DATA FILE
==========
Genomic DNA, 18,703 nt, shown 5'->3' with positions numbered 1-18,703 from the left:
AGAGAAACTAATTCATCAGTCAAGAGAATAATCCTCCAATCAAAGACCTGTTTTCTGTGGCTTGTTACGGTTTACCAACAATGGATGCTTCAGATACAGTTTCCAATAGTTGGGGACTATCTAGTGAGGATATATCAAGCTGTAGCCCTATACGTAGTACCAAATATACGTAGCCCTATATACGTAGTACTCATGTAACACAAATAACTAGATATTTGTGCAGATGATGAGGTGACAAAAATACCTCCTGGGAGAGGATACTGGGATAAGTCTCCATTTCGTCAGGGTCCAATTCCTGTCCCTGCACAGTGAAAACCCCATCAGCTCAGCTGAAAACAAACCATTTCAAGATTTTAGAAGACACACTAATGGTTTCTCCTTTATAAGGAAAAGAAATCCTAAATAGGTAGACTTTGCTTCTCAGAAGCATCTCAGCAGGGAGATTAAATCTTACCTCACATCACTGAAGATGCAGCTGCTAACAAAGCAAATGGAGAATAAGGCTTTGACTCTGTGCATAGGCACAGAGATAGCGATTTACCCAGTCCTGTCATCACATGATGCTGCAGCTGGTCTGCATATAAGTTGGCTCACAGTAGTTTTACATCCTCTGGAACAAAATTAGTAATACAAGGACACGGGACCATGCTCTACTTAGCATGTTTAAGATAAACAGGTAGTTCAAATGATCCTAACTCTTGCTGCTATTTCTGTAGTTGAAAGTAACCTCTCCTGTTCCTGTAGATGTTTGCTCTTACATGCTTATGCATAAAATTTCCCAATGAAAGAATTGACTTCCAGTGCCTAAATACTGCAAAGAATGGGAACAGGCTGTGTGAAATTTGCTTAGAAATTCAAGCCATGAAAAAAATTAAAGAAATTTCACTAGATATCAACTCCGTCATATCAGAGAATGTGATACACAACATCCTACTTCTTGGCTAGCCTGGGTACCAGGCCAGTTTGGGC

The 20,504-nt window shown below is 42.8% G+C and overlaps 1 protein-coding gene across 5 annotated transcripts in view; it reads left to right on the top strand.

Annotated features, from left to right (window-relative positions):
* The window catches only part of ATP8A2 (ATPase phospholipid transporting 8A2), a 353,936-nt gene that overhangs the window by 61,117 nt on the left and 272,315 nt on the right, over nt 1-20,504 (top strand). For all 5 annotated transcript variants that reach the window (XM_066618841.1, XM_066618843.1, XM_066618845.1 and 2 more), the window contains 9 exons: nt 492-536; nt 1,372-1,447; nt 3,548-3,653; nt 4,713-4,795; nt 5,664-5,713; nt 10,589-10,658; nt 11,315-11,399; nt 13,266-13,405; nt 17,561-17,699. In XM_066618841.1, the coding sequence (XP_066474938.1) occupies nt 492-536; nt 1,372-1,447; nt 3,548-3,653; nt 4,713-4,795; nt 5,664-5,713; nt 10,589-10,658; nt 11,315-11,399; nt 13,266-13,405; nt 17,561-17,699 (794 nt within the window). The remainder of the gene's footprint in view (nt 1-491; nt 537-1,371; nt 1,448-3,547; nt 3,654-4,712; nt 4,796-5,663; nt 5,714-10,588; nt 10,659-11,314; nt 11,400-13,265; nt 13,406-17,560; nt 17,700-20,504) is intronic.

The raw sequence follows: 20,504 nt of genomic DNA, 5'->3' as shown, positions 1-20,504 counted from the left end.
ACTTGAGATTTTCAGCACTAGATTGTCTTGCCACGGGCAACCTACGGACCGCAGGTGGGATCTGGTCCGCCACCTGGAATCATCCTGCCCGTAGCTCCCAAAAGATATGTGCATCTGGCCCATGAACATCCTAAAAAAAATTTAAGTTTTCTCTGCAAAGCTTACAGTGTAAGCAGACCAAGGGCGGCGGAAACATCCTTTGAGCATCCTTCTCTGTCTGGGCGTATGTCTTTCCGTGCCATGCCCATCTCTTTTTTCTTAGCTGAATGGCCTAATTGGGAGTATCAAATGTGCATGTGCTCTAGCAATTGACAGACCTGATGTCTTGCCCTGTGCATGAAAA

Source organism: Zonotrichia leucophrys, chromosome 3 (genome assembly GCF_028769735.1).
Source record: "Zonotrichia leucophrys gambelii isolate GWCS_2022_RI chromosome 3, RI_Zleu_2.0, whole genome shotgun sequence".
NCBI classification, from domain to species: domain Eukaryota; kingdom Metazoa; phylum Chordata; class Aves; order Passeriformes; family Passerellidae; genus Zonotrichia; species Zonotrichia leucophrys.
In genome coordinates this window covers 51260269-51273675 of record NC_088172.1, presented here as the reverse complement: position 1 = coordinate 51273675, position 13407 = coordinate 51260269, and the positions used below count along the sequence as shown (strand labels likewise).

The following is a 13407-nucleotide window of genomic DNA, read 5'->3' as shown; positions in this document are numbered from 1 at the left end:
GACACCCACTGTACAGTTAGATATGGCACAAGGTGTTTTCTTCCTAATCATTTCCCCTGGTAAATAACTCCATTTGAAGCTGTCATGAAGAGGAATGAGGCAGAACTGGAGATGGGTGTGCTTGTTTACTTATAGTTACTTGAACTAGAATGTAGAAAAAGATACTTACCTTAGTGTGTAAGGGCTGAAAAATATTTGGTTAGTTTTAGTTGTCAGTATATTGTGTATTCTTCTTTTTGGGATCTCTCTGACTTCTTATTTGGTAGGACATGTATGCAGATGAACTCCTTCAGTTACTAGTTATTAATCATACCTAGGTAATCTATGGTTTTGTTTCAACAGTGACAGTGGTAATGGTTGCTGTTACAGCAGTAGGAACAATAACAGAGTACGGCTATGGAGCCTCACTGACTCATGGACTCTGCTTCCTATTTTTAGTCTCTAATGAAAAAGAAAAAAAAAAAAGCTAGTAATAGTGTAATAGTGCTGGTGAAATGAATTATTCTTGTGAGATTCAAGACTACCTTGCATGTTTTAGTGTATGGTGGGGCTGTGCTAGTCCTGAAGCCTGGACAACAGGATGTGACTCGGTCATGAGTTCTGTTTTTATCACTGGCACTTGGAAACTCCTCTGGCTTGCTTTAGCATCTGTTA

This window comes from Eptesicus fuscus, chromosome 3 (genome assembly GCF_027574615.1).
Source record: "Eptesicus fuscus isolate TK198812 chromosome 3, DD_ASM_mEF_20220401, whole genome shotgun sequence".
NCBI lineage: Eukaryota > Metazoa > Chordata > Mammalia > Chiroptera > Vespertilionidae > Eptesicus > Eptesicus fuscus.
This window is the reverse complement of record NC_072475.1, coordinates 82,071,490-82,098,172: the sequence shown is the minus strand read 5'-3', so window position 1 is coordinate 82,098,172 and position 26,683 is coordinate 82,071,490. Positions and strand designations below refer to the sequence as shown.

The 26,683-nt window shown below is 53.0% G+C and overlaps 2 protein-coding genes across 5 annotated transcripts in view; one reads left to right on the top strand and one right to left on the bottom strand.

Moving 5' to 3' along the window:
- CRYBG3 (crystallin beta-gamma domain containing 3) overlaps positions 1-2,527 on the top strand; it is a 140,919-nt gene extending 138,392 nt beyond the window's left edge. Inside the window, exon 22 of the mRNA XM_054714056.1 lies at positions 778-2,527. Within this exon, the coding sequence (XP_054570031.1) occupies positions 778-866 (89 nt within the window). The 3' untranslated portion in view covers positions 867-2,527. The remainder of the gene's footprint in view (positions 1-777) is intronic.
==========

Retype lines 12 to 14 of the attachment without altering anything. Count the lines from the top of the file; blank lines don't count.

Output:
The following is a 13407-nucleotide window of genomic DNA, read 5'->3' as shown; positions in this document are numbered from 1 at the left end:
GACACCCACTGTACAGTTAGATATGGCACAAGGTGTTTTCTTCCTAATCATTTCCCCTGGTAAATAACTCCATTTGAAGCTGTCATGAAGAGGAATGAGGCAGAACTGGAGATGGGTGTGCTTGTTTACTTATAGTTACTTGAACTAGAATGTAGAAAAAGATACTTACCTTAGTGTGTAAGGGCTGAAAAATATTTGGTTAGTTTTAGTTGTCAGTATATTGTGTATTCTTCTTTTTGGGATCTCTCTGACTTCTTATTTGGTAGGACATGTATGCAGATGAACTCCTTCAGTTACTAGTTATTAATCATACCTAGGTAATCTATGGTTTTGTTTCAACAGTGACAGTGGTAATGGTTGCTGTTACAGCAGTAGGAACAATAACAGAGTACGGCTATGGAGCCTCACTGACTCATGGACTCTGCTTCCTATTTTTAGTCTCTAATGAAAAAGAAAAAAAAAAAAGCTAGTAATAGTGTAATAGTGCTGGTGAAATGAATTATTCTTGTGAGATTCAAGACTACCTTGCATGTTTTAGTGTATGGTGGGGCTGTGCTAGTCCTGAAGCCTGGACAACAGGATGTGACTCGGTCATGAGTTCTGTTTTTATCACTGGCACTTGGAAACTCCTCTGGCTTGCTTTAGCATCTGTTA

This window comes from Eptesicus fuscus, chromosome 3 (genome assembly GCF_027574615.1).